Can a Law Change an Attitude?

A new study finds that same-sex marriage legalization reduces antigay bias.

Posted May 16, 2019

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We all know attitudes and public opinion can change laws. But can the effect go the other way? In other words, can laws change attitudes just as attitudes can change laws?

This was the focus of new research published in the Proceedings of the National Academy of Sciences. Specifically, researchers at McGill University and the University of Utah examined U.S. citizens' attitudes towards homosexuality before and after gay marriage legalization. What they found is fascinating. It turns out that, on average, antigay bias diminished at double the rate after same-sex marriage legislation came into effect than before.

To arrive at this conclusion, the researchers used two sources of data. First, they examined the attitudes of approximately one million Americans using the "Project Implicit" database. Project Implicit is an online data source that tracks attitudes on various social issues such as homosexuality. To test the hypothesis that gay marriage legalization would further reduce antigay bias, they gathered people's attitudes towards homosexuality before and after certain states legalized gay marriage. They found that, while prejudice towards homosexuality has steadily decreased over time, the pace of decrease accelerated every time a state legalized gay marriage.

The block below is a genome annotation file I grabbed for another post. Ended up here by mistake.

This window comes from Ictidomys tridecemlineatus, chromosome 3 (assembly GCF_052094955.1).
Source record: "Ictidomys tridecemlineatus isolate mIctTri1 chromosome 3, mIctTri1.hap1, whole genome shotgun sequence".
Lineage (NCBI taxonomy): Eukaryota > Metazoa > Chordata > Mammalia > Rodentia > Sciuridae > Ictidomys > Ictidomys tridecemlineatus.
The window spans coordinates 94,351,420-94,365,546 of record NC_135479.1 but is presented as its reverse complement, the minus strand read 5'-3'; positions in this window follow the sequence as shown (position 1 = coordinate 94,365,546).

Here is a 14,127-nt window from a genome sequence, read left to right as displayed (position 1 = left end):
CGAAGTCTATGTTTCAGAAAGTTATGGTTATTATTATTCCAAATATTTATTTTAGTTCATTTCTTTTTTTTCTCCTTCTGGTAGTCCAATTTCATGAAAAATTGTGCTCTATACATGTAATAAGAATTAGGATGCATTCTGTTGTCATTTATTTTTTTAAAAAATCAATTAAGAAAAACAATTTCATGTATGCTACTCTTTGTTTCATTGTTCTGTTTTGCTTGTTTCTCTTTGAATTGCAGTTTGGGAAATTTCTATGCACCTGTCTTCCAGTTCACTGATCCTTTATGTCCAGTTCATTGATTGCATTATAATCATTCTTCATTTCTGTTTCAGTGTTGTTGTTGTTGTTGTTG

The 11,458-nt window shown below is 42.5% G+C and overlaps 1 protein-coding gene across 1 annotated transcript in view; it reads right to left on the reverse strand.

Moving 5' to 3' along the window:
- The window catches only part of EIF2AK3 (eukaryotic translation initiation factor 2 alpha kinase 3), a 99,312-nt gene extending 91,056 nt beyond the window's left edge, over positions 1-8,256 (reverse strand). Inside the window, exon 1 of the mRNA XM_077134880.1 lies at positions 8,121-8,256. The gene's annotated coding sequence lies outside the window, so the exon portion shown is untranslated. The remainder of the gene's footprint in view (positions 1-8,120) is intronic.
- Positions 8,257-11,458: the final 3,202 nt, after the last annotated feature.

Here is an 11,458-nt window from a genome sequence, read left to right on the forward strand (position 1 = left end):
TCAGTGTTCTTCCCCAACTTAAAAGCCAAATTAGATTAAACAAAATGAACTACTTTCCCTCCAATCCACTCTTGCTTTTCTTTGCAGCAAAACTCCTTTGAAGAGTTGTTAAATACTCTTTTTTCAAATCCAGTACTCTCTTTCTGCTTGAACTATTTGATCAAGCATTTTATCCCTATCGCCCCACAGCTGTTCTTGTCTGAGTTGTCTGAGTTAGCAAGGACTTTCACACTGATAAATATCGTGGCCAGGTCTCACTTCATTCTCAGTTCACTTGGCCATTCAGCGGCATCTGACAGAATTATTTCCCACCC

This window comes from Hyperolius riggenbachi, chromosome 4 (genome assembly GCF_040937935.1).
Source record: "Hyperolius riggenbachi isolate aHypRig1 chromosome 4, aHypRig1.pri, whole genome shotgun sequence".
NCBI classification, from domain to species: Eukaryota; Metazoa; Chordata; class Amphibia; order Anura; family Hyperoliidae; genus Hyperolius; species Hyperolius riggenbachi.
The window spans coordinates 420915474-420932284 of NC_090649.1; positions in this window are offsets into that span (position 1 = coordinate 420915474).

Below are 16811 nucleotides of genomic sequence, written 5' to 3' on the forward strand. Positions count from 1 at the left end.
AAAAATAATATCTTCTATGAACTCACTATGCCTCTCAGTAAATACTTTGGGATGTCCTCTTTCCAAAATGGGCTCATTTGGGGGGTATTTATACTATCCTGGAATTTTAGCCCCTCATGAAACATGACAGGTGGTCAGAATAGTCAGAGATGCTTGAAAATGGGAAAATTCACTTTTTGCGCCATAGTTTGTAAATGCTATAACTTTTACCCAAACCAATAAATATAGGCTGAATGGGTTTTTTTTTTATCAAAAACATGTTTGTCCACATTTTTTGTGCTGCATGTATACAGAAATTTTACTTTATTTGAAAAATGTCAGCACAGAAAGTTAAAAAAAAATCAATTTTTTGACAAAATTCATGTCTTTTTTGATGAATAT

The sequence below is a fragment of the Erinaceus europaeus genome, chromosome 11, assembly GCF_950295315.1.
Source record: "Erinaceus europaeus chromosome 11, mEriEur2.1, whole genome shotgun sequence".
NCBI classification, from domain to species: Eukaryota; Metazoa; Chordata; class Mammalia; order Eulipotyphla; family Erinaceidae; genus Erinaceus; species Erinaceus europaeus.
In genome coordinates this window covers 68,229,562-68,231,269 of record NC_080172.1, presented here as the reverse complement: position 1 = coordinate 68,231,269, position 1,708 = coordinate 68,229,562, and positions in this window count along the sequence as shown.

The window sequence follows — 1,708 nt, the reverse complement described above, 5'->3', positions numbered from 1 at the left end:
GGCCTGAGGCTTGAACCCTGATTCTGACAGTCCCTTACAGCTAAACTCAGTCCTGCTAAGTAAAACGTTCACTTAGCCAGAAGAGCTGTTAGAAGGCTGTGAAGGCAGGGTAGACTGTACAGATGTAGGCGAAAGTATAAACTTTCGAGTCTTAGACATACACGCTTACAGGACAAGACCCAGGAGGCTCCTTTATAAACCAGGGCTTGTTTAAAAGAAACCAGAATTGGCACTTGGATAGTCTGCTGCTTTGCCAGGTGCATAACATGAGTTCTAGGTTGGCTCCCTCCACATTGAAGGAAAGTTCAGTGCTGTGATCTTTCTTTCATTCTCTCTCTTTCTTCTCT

Second, to bolster their argument, they performed a similar analysis using data from the National Election Studies (NES). In many ways, the NES is a better source of data than Project Implicit because it is a nationally representative sample. Again, they found that attitudes towards homosexuality became even more favorable after gay marriage had been legalized.  

What might be the key ingredient for the rapid post-legalization change in attitudes? Well, as the saying goes "all politics are local," it may also be the case that all attitudes are local. Examining data in states where gay marriage had been legalized, they find consistent evidence for an accelerating pace of pro-homosexual attitudes post-legalization. However, when the researchers searched for a nationwide acceleration of pro-homosexual attitudes after federal legalization of gay marriage in 2015, they found supporting evidence only in states that had passed legalization locally. In states that did not pass legalization locally, they actually note a "backlash" effect; that is, anti-gay bias increased after federal legalization.

Putting this all together, the researchers suggest that attitudes and laws might be best viewed less as cause and effect and more as a reinforcing system. They write, "Results indicate that attitudes and legislation may be mutually reinforcing. More specifically, because results generally indicate that attitudes toward the gay community were improving in all states before legalization, evolving attitudes toward same-sex marriage may have served as impetus and momentum for both state and federal legalization. These enacted legislations in turn strengthened and consolidated favorable attitudes toward lesbians and gay men."

Of course, there's still the issue of anti-gay attitude entrenchment in states where local legislation has yet to change. To those, some might quote F. Scott Fitzgerald. "So we beat on, boats against the current, borne back ceaselessly into the past."

References

Ofosu, E. K., Chambers, M. K., Chen, J. M., & Hehman, E. (2019). Same-sex marriage legalization associated with reduced implicit and explicit antigay bias. Proceedings of the National Academy of Sciences, 116(18), 8846-8851.

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